State aid for airlines is a vexed issue. Aid, in any form, runs counter to most mainstream economic theories. But state aid is a fact of life and even more so in 2020. As this year unravels, many airlines are relying on state aid to keep flying. Recent work by aviation analytical group OAG threw up some fascinating numbers regarding state aid for airlines.
Singapore Airlines standout beneficiary from state aid
In an OAG webinar last week, Strapped For Cash: How Airlines Can Survive Winter, airline analyst John Grant discussed the amount of state aid some airlines got this year.
Leading the pack was Singapore Airlines. That state-owned airline received a massive US$13 billion bailout earlier this year. Singapore Airlines was more disadvantaged by the travel downturn than most airlines. It solely flies international routes and has no domestic network to fall back on. But it also has the advantage of being backed by a rich country.
“In some parts of the world, governments do not have the cash to support their airlines. If you look in Latin America, in times of a pandemic, there are much bigger issues than purely refinancing or protecting your airlines,” said Mr Grant.
From January to August, Singapore Airlines had 6,613,702 seats available. It received US$1,315 in state aid per seat flown. Notwithstanding this largesse, John Grant says the Singapore Airlines example should not be seen purely as a bailout.
“It’s a more complex refinancing structure in Singapore than a loan. It’s an investment, and other considerations need to get taken into account.”
Revenue per passenger-kilometer was down 99.5% for Singapore Airlines across the three months to June 30. The total cash revenue for that period was down 79.3% in the same period. Despite this, Singapore Airlines has the liquidity and the support to get through this travel downturn. Not all airlines do. And even airlines from affluent countries don’t always have governments willing to help out.
“There is very little state aid or support for Virgin Atlantic who’ve just managed to refinance and the IAG Group,” Mr Grant noted.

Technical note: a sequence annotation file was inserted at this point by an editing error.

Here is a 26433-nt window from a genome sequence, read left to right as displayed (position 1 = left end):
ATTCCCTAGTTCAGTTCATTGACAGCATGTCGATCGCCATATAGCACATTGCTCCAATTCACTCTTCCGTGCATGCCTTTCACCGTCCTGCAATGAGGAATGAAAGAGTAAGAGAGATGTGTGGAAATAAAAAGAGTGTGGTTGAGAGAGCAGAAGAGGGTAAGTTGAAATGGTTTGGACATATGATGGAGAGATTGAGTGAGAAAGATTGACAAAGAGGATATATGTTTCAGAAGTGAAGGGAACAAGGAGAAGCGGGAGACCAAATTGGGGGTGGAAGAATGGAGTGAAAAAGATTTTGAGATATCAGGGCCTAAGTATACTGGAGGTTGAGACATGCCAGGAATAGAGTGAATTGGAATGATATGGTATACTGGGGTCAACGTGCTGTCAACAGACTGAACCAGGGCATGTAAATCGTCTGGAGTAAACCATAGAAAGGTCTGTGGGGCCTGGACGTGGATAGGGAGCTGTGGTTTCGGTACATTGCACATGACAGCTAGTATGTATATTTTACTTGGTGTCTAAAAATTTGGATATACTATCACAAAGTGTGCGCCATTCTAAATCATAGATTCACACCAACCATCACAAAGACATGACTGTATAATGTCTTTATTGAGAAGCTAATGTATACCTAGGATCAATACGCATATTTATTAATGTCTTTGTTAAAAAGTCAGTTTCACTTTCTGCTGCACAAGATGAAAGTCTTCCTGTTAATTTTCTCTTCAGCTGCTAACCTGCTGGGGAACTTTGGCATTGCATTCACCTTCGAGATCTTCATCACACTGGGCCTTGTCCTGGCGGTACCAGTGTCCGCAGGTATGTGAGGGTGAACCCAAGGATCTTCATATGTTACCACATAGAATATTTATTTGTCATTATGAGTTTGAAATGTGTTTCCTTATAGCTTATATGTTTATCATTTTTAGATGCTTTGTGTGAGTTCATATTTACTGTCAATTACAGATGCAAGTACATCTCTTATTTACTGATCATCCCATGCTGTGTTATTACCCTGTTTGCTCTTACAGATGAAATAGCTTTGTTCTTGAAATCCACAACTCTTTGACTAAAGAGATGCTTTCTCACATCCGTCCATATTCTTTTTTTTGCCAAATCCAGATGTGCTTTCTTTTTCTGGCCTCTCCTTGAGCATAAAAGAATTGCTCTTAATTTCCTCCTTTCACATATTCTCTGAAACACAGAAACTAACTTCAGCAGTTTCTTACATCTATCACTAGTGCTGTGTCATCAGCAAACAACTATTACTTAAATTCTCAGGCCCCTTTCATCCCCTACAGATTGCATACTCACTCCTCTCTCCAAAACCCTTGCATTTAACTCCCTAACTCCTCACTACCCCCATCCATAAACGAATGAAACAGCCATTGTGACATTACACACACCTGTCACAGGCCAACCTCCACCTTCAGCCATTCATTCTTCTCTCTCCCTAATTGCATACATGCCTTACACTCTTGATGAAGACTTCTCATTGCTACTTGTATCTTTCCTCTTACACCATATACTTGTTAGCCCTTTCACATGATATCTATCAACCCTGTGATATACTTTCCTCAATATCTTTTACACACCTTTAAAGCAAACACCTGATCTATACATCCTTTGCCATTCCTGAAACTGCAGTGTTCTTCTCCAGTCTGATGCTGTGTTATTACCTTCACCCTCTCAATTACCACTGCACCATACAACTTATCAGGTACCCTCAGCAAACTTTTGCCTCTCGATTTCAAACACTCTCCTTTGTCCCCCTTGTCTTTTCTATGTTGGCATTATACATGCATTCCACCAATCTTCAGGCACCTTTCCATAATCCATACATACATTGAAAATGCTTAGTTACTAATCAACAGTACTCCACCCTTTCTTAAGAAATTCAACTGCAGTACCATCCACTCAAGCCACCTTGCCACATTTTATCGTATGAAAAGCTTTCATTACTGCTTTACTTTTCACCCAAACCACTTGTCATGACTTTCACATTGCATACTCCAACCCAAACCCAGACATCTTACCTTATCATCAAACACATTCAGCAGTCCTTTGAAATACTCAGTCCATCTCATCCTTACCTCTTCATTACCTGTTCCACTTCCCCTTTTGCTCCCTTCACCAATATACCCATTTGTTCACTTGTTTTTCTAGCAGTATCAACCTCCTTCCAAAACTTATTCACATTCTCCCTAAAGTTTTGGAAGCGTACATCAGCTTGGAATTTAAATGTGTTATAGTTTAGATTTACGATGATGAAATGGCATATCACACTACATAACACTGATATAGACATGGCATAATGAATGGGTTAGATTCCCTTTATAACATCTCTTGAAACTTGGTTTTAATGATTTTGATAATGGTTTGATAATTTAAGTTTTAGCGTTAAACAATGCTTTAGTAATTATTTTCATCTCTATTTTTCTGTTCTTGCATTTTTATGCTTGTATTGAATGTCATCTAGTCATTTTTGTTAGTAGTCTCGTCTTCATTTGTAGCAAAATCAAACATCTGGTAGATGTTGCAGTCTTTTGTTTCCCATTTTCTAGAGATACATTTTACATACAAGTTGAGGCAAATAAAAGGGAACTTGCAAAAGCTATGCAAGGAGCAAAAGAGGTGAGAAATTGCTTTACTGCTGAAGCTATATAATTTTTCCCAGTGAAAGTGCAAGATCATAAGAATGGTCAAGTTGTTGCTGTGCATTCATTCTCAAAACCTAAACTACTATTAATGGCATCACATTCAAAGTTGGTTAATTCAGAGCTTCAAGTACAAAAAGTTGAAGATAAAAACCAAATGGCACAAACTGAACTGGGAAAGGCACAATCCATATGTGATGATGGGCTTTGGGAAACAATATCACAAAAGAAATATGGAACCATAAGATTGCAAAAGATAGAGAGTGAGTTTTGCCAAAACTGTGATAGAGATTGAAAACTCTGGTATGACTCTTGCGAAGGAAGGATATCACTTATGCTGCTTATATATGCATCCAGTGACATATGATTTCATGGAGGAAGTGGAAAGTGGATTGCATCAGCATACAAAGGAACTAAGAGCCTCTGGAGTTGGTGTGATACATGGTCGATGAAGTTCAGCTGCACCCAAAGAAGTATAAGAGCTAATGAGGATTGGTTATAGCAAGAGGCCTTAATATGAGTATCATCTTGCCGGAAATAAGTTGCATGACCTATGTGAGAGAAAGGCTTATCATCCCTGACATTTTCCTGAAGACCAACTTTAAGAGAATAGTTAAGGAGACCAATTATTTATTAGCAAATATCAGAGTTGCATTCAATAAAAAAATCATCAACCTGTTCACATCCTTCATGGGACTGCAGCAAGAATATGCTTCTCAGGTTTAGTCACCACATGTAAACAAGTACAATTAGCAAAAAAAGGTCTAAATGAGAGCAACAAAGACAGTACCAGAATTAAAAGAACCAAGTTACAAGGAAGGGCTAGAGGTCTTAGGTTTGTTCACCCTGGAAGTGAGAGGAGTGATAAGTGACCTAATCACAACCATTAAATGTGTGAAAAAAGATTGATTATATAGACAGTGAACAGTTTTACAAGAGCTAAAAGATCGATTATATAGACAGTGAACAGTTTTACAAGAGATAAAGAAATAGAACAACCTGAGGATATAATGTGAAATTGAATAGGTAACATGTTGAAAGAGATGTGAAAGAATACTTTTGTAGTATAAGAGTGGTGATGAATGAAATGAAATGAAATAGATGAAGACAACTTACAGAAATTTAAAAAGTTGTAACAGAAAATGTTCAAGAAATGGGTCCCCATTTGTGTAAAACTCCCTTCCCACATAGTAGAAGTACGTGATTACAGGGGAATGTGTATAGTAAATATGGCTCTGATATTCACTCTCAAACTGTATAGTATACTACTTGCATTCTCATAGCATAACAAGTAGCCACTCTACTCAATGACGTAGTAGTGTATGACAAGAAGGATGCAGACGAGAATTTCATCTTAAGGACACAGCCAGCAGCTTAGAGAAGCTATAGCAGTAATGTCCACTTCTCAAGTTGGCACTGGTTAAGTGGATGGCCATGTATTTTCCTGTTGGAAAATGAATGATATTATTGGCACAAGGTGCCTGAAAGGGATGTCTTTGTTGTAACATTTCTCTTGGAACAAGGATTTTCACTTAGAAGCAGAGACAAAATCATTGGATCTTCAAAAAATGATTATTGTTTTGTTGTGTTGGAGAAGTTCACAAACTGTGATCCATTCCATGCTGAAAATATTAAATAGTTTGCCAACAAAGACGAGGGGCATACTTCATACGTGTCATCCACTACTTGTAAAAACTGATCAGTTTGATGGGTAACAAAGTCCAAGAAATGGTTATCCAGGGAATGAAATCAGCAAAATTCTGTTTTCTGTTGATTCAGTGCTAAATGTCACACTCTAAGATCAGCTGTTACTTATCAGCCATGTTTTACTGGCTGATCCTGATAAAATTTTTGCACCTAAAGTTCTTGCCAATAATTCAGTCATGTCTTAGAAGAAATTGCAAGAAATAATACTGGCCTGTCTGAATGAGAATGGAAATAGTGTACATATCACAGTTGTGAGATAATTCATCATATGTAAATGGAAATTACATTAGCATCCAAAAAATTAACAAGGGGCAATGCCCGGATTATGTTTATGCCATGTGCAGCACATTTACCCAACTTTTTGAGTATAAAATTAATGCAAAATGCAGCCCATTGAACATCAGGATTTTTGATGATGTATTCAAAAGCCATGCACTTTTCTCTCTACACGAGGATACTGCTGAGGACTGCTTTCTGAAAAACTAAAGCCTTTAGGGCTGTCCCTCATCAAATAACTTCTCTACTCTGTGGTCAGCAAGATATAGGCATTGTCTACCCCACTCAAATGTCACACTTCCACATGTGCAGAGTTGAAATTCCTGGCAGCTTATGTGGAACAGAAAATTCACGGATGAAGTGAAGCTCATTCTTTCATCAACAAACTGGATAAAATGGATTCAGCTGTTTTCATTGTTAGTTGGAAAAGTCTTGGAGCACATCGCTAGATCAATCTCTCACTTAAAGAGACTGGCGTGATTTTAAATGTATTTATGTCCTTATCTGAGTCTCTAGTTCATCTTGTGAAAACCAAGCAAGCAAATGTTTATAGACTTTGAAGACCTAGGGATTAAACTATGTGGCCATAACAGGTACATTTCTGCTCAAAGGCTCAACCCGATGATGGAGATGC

State aid provided to airlines that may not survive
In the list of top ten airlines by support per seat flown, there are several airlines whose medium to long term future is up in the air. Examples include Air Mauritius, Fiji Airways, and TAP Air Portugal. Air Mauritius had 597,763 seats available between January and August and received state aid of US$375 per seat flown. Fiji Airways had 610,507 seats available between January and August and received state aid of US$327 per seat flown. TAP Air Portugal had 5,587,908 seats available between January and August and received state aid of US$254 per seat.
Some aviation experts have questioned whether providing aid to these kinds of airlines is a case of throwing good money after bad. For example, in Fiji, an Opposition MP wants to establish a special committee to enquire into the financial state and overall viability of Fiji Airways. But John Grant says;
“You can see the size and the scale and the strategic value that governments are placing on their airlines, whether they are public sector or private sector.”
US airlines trailing the pack when it comes to state aid
In the ongoing discussion of state aid for airlines, US airlines have hogged the limelight, benefiting from funding via the CARES Act. But overall, the amount of state aid the big US airlines have received per seat is a fraction of what airlines like Singapore Airlines, Cathay Pacific, KLM-Air France, and the Lufthansa Group have received.
Whereas Cathay Pacific received US$574 in state support per seat flown between January and August, Delta Air Lines received US$59, United Airlines received US$71, and American Airlines received US$52. In part, this can be explained by the large number of seats the US airlines have continued to operate. US airlines have been able to maintain domestic networks. Fallback domestic networks are not available for airlines like Cathay Pacific and Singapore Airlines.In any case, Mr Grant sees the need for state aid to continue flowing if airlines are to keep flying. He notes that the existing levels of state aid were designed to carry the airlines through to the end of the 2020 northern summer period. That’s ending soon. The OAG analyst says a lot more cash is going to be required in the coming months to see airlines flying through to summer 2021.